Oleg Gordievsky (1938 – ) A KGB colonel who became disillusioned with the Soviet regime and began working for the British Secret Intelligence Service from 1974 to 1985. When posted to the London embassy as resident KGB officer, Gordievsky was able to pass Soviet cables to the British and pass information the British wanted the Soviets to have. In 1983, the Soviet Union feared a NATO exercise ‘Able Archer’ was actually a pre-emptive strike. Gordievsky was able to reveal how the Soviets were planning for nuclear war and he played a key role in defusing a very tense situation. He also helped identify Mikhail Gorbachev as a potential leader and was able to provide him with useful information before meetings with Reagan. After the British started passing his information to the CIA, John Walker a Soviet Agent in the US raised suspicions about Gordievsky. Gordievsky was recalled to Moscow under suspicion, but before his final arrest, he was able to execute a daring escape mission with the help of the British embassy in Moscow. Vladimir Putin was part of the KGB group which tried to foil Gordievsky’s escape to Finland.
Female spiesNancy Wake. Born in New Zealand, Wake was in France at the start of WWII. She drove an ambulance during the Battle of France, then with her French husband, served in an escape ring for Allied serviceman. She was very successful in escaping capture, the Gestapo suspected her and called her the “White mouse” In 1943, she herself escaped to Britain, where she received training by the SOE and was parachuted back in to support the Marquis uprising against the Germans in 1944.
Edith Cavell (1865 – 1915) British nurse who found herself in Belgium when it was overrun by the German army. In her position as a nurse, she helped many British prisoners of war escape occupied Belgium and return to England. She was also quite outspoken in criticising the Germany occupation. Eventually, she was arrested on charges of ‘treason’ and despite international condemnation, she was executed by the Germans in 1915. Cavell wasn’t really a spy, but a pioneering nurse who sought to help prisoners of war escape.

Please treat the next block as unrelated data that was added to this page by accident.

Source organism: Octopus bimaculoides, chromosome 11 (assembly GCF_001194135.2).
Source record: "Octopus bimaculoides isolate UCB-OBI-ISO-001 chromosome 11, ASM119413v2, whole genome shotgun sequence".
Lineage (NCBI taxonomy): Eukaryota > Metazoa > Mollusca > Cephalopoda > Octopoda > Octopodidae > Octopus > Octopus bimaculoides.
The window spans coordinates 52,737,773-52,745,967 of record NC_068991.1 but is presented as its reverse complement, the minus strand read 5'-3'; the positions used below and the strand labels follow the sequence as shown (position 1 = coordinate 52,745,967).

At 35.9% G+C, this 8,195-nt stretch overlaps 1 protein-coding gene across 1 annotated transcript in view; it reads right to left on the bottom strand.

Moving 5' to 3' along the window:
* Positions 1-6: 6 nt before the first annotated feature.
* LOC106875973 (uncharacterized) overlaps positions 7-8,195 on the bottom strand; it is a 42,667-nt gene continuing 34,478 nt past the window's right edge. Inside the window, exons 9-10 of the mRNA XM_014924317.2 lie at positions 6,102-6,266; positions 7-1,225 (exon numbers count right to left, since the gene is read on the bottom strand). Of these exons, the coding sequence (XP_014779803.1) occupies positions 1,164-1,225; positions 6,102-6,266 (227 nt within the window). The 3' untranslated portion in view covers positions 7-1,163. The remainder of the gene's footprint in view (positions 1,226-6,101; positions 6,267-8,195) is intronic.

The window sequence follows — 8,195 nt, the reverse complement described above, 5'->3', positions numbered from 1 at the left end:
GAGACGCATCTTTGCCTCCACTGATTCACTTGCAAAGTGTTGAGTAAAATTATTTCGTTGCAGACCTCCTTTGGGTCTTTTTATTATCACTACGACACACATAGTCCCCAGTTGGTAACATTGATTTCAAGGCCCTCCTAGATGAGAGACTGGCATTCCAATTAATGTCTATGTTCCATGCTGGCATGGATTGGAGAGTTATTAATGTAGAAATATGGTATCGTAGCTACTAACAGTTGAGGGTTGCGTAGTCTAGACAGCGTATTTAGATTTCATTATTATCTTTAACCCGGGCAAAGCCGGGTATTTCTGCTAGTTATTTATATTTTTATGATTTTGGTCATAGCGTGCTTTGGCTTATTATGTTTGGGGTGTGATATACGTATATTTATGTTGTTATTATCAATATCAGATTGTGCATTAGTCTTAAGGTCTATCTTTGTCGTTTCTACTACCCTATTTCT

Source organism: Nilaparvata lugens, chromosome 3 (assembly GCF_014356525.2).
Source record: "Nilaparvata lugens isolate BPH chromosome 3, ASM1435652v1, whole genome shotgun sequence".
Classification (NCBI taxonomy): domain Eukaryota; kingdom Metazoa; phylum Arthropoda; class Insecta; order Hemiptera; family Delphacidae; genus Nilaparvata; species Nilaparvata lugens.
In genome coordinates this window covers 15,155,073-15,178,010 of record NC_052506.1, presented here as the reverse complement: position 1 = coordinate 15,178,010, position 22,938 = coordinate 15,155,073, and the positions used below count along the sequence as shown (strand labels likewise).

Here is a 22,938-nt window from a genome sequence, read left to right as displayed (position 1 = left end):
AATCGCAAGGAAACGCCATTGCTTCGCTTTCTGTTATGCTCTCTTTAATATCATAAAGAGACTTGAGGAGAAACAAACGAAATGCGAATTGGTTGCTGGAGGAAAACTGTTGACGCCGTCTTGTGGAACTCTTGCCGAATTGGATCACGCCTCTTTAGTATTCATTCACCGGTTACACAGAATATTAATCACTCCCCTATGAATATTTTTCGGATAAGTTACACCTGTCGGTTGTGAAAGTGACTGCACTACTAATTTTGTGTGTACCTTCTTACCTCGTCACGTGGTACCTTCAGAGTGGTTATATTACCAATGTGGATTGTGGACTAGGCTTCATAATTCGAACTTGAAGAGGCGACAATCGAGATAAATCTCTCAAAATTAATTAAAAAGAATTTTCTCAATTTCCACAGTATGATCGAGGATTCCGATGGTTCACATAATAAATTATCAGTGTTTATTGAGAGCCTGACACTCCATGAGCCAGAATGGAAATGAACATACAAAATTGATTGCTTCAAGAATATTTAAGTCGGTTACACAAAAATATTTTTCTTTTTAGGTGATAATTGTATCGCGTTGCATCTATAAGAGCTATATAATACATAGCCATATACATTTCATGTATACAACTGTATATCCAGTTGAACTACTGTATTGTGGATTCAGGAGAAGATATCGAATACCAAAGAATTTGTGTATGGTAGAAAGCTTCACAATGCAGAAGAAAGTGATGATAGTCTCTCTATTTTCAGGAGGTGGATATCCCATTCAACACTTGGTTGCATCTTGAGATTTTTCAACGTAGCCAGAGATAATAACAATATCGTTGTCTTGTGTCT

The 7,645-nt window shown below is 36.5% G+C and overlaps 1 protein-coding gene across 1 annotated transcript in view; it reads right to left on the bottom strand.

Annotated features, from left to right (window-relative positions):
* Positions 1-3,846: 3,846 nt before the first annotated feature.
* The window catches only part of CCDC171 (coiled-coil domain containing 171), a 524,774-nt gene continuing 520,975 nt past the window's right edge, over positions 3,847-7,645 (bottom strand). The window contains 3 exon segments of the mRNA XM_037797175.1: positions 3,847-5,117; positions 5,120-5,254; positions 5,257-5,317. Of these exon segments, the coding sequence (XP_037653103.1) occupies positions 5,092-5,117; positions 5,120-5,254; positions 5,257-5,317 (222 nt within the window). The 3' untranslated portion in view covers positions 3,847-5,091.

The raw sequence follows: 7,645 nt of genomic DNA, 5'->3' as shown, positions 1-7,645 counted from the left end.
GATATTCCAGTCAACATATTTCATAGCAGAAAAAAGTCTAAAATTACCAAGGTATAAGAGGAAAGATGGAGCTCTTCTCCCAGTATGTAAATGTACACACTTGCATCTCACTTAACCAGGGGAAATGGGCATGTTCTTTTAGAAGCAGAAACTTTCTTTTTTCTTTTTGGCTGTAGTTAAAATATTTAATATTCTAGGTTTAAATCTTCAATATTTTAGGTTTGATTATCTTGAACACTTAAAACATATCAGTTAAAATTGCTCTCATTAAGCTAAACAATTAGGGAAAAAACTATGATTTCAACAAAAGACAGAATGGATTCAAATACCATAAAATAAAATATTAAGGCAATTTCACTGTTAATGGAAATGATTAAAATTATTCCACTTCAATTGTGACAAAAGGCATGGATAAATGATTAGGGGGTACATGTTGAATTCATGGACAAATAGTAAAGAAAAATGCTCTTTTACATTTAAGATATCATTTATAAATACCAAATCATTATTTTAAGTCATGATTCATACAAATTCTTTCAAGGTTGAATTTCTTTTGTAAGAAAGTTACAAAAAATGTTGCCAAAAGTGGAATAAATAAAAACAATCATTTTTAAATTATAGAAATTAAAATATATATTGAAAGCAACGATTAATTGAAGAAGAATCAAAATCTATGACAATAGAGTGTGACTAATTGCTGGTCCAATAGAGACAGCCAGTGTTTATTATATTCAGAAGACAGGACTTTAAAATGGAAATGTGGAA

Mata Hari (1876-1917) – Hari came from neutral Netherlands but had extensive contact with men from across Europe – both German, French and English. She was famed for her beauty, dancing and promiscuous ways. In reality, she probably did very little, if any spying. he was arrested by the British in 1916, who were convinced she worked for the French. She was later arrested in 1917 by the French authorities. At the time there was much fear about German spies in France. On flimsy evidence, she was found guilty of spying and ‘causing the death of 50,000 Frenchmen’ and executed by firing squad. There is considerable doubt as to her guilt. She is said to have said before her execution ‘Harlot yes, but traitor, never’
Citation: Pettinger, Tejvan. “Famous Spies”, Oxford, UK. www.biographyonline.net, Published 22 April 2020.
Military figures – Famous military leaders and soldiers, including Alexander the Great, Napoleon, Ataturk, Erwin Rommel, Winston Churchill and Dwight Eisenhower.
People of the Second World War (1939-45) Influential leaders, generals and civilians who caused, influenced and fought during the Second World War. Including; Hitler, Churchill, Stalin, Roosevelt, Truman, Emperor Hirohito, Eisenhower, Rommel and De Gaulle.
Famous female spies – Female spies who risked their lives to enter enemy territory. Including many spies who volunteered for SOE and work for the French resistance in the second world war.